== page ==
Stephen Aschettino Contributor <a target="_blank" href="https://www.linkedin.com/in/stephen-aschettino-28b9b7" rel="noopener">Stephen Aschettino</a> is head of fintech, United States, at law firm Norton Rose Fulbright US LLP.
Only the strong will survive the avalanche of bankruptcies, layoffs and volatility now cascading through the crypto sector.
Investors burned by flimsy promises or forced to panic-sell digital assets will want evidence that companies have undergone proper licensing and due diligence. Customers who buy, sell, borrow or loan crypto will want to rest easy knowing their assets won’t be lost. Prospective buyers, lenders, partners and employees will demand similar assurances.
The crypto winter won’t last forever, but the table stakes for market entry have changed. Federal and state agencies are ramping up their enforcement efforts, legislators are putting forth new proposals and state agencies are setting rules of their own.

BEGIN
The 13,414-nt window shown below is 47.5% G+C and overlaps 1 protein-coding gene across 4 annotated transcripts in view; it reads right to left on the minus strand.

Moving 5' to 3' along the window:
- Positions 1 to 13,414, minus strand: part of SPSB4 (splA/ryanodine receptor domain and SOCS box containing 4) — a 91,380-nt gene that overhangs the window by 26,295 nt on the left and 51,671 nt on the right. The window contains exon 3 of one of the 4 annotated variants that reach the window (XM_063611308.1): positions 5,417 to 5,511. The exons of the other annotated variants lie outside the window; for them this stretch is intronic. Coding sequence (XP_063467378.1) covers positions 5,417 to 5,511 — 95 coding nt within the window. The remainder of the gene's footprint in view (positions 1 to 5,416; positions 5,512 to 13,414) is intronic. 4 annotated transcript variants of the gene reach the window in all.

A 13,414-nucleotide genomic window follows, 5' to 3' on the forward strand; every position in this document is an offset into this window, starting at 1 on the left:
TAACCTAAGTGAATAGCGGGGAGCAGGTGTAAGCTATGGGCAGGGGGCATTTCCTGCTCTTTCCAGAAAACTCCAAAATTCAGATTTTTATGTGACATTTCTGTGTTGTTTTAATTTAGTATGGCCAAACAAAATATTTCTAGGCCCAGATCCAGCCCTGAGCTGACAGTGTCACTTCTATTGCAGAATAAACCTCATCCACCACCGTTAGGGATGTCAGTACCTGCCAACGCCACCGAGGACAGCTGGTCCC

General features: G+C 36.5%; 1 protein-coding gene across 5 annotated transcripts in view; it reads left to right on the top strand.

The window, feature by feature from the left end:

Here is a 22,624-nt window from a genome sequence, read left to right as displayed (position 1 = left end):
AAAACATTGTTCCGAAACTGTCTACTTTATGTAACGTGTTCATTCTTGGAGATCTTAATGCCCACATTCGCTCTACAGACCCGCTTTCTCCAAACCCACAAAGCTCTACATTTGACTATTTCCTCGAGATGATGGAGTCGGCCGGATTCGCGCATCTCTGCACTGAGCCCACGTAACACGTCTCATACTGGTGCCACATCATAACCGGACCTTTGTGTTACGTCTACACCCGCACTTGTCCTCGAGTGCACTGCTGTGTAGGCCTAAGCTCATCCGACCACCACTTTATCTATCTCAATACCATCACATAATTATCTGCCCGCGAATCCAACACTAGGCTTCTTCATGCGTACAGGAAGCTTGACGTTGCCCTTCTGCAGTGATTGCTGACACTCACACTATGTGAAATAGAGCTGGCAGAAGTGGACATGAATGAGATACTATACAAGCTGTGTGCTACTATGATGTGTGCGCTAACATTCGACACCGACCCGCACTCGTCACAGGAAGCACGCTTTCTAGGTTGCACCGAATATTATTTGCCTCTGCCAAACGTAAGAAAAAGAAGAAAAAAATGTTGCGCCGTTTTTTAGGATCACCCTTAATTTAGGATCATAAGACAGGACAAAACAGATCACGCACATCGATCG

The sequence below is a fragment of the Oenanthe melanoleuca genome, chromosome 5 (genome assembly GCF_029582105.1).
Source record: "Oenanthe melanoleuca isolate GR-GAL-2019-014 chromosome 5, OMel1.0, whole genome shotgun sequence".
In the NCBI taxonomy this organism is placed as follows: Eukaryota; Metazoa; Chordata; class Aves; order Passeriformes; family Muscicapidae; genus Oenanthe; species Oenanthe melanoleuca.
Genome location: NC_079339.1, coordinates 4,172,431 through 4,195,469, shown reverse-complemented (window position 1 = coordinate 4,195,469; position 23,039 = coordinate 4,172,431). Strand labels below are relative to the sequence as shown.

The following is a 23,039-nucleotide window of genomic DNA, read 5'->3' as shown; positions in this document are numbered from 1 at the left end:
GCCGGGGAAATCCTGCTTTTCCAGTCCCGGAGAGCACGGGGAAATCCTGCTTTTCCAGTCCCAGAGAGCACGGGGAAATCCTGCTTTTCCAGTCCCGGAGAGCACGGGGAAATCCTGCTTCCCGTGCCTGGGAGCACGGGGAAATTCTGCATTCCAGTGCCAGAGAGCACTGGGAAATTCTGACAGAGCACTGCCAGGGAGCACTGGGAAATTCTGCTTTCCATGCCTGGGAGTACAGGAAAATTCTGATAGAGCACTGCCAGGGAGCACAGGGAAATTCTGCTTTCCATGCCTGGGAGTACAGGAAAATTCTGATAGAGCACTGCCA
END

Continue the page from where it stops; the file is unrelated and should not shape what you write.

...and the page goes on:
To seize new opportunities and stay competitive as the seasons change, regulatory clarity will be key. Answering two key questions can help lay the groundwork.
The crypto winter won’t last forever, but the table stakes for market entry have changed.
Is my digital asset going to be considered a security?
Chances are, your digital asset is one of two things: a security (i.e., a financial instrument, like a stock or bond, that represents value) or a commodity (i.e., a basic good that is interchangeable with goods of the same type).
At present, the Securities & Exchange Commission (SEC) essentially considers every digital asset aside from Bitcoin and Ethereum to be a security. Though the Commodities and Futures Trade Commission (CFTC) and many others might disagree — and proposed bipartisan legislation would effectively put most digital assets under the CFTC’s jurisdiction — critics say the CFTC isn’t equipped to manage the workload and has significantly less experience than the SEC, which nearly doubled the size of its crypto assets and cyber unit earlier this year.